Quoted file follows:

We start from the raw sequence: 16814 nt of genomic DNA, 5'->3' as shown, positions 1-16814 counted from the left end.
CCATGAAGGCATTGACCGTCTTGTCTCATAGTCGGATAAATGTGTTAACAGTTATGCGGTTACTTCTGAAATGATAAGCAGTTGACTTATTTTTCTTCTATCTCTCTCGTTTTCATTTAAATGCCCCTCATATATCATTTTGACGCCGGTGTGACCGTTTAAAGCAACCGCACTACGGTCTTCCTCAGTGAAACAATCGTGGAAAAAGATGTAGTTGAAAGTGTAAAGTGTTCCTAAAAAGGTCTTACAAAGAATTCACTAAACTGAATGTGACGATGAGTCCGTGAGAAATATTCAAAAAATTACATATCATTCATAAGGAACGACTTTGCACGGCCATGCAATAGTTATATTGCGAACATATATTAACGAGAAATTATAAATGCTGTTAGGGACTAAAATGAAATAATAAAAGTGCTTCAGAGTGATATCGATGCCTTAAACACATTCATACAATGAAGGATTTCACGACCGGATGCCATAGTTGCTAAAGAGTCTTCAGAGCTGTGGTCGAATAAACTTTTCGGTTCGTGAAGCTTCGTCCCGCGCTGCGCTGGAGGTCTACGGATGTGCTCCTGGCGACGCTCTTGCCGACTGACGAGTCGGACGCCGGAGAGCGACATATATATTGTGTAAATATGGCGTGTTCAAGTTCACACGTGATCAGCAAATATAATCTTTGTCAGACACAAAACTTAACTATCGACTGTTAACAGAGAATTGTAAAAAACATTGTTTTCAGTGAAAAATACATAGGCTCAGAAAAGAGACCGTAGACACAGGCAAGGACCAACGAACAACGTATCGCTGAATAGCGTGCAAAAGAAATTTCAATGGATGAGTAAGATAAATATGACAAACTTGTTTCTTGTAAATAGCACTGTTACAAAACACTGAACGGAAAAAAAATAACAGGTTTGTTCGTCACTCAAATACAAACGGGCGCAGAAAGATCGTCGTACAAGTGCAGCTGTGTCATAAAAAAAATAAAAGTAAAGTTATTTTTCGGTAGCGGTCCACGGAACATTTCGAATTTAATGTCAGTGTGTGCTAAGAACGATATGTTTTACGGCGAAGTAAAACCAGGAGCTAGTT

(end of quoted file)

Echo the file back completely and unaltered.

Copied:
We start from the raw sequence: 16814 nt of genomic DNA, 5'->3' as shown, positions 1-16814 counted from the left end.
CCATGAAGGCATTGACCGTCTTGTCTCATAGTCGGATAAATGTGTTAACAGTTATGCGGTTACTTCTGAAATGATAAGCAGTTGACTTATTTTTCTTCTATCTCTCTCGTTTTCATTTAAATGCCCCTCATATATCATTTTGACGCCGGTGTGACCGTTTAAAGCAACCGCACTACGGTCTTCCTCAGTGAAACAATCGTGGAAAAAGATGTAGTTGAAAGTGTAAAGTGTTCCTAAAAAGGTCTTACAAAGAATTCACTAAACTGAATGTGACGATGAGTCCGTGAGAAATATTCAAAAAATTACATATCATTCATAAGGAACGACTTTGCACGGCCATGCAATAGTTATATTGCGAACATATATTAACGAGAAATTATAAATGCTGTTAGGGACTAAAATGAAATAATAAAAGTGCTTCAGAGTGATATCGATGCCTTAAACACATTCATACAATGAAGGATTTCACGACCGGATGCCATAGTTGCTAAAGAGTCTTCAGAGCTGTGGTCGAATAAACTTTTCGGTTCGTGAAGCTTCGTCCCGCGCTGCGCTGGAGGTCTACGGATGTGCTCCTGGCGACGCTCTTGCCGACTGACGAGTCGGACGCCGGAGAGCGACATATATATTGTGTAAATATGGCGTGTTCAAGTTCACACGTGATCAGCAAATATAATCTTTGTCAGACACAAAACTTAACTATCGACTGTTAACAGAGAATTGTAAAAAACATTGTTTTCAGTGAAAAATACATAGGCTCAGAAAAGAGACCGTAGACACAGGCAAGGACCAACGAACAACGTATCGCTGAATAGCGTGCAAAAGAAATTTCAATGGATGAGTAAGATAAATATGACAAACTTGTTTCTTGTAAATAGCACTGTTACAAAACACTGAACGGAAAAAAAATAACAGGTTTGTTCGTCACTCAAATACAAACGGGCGCAGAAAGATCGTCGTACAAGTGCAGCTGTGTCATAAAAAAAATAAAAGTAAAGTTATTTTTCGGTAGCGGTCCACGGAACATTTCGAATTTAATGTCAGTGTGTGCTAAGAACGATATGTTTTACGGCGAAGTAAAACCAGGAGCTAGTT